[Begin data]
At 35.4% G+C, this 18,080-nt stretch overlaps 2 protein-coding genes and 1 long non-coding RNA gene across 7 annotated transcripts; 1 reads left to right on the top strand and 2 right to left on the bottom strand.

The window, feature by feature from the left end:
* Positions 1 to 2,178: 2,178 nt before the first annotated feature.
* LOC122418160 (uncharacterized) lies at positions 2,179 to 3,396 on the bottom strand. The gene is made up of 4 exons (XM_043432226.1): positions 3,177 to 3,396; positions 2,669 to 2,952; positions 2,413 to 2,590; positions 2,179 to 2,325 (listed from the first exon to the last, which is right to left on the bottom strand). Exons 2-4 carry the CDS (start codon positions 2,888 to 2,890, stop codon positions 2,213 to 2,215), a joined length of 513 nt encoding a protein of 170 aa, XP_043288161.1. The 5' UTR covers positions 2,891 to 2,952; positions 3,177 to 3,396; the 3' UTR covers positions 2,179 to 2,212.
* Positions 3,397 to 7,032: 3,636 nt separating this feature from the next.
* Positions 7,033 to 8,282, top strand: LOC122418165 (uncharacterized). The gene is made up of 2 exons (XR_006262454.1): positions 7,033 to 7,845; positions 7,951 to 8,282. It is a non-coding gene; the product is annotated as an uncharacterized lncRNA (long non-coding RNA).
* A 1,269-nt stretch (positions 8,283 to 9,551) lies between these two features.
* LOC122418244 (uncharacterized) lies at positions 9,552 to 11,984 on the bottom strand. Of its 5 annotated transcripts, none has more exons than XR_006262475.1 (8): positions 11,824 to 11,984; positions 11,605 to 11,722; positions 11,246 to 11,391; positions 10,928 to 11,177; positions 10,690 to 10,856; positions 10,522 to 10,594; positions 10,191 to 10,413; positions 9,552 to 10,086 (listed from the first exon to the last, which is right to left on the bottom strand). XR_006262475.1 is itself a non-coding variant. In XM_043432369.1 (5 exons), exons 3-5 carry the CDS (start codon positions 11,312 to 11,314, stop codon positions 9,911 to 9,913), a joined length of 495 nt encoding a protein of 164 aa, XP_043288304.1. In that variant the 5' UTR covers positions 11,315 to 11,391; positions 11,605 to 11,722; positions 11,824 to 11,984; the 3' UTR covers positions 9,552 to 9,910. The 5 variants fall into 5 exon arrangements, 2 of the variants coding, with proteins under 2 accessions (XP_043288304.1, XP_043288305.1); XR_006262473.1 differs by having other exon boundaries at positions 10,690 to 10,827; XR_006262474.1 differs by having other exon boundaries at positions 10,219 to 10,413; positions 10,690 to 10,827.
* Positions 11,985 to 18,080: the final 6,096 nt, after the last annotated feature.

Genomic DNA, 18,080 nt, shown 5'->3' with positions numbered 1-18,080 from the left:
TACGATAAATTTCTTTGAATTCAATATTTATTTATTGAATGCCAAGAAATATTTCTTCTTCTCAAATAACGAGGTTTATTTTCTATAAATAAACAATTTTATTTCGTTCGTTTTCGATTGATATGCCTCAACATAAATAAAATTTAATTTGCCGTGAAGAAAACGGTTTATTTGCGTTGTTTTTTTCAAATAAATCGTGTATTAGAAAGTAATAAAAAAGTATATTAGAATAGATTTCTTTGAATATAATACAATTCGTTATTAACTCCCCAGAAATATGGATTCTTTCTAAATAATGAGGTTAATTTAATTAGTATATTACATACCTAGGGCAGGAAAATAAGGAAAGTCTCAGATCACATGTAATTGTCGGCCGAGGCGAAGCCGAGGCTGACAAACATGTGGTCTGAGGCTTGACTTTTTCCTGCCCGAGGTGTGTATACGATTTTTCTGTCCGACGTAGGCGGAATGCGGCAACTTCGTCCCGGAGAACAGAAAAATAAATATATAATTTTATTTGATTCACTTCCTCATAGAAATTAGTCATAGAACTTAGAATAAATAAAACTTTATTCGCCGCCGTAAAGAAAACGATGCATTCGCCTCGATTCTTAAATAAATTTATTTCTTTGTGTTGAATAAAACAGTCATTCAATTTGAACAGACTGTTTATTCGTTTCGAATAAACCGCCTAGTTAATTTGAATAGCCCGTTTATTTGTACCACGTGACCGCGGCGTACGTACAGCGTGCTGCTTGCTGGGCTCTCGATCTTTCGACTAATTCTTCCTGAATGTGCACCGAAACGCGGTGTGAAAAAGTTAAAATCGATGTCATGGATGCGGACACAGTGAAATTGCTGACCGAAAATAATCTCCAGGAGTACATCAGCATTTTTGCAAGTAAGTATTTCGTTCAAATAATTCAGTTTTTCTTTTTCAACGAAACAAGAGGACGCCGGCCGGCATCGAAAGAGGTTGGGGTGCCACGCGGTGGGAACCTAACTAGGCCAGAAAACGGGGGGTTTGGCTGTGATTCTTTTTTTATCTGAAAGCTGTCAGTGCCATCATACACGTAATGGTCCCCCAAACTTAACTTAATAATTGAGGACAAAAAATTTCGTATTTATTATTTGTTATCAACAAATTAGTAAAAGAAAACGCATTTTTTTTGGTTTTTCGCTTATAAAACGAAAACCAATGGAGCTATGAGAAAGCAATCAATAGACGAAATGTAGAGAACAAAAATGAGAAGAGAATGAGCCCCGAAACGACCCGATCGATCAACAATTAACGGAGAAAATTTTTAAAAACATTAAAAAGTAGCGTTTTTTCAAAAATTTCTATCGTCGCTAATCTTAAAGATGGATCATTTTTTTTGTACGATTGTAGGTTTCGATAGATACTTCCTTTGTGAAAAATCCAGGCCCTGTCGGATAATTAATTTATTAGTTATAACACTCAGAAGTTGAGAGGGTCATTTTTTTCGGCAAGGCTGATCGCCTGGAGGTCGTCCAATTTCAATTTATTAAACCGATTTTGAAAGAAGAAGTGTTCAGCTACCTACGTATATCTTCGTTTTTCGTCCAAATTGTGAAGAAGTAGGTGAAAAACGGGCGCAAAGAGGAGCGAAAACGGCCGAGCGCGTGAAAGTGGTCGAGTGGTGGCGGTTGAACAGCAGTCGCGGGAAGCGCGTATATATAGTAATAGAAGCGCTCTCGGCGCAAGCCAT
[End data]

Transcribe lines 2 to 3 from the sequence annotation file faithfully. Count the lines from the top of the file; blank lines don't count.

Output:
The window, feature by feature from the left end:
* Positions 1 to 2,178: 2,178 nt before the first annotated feature.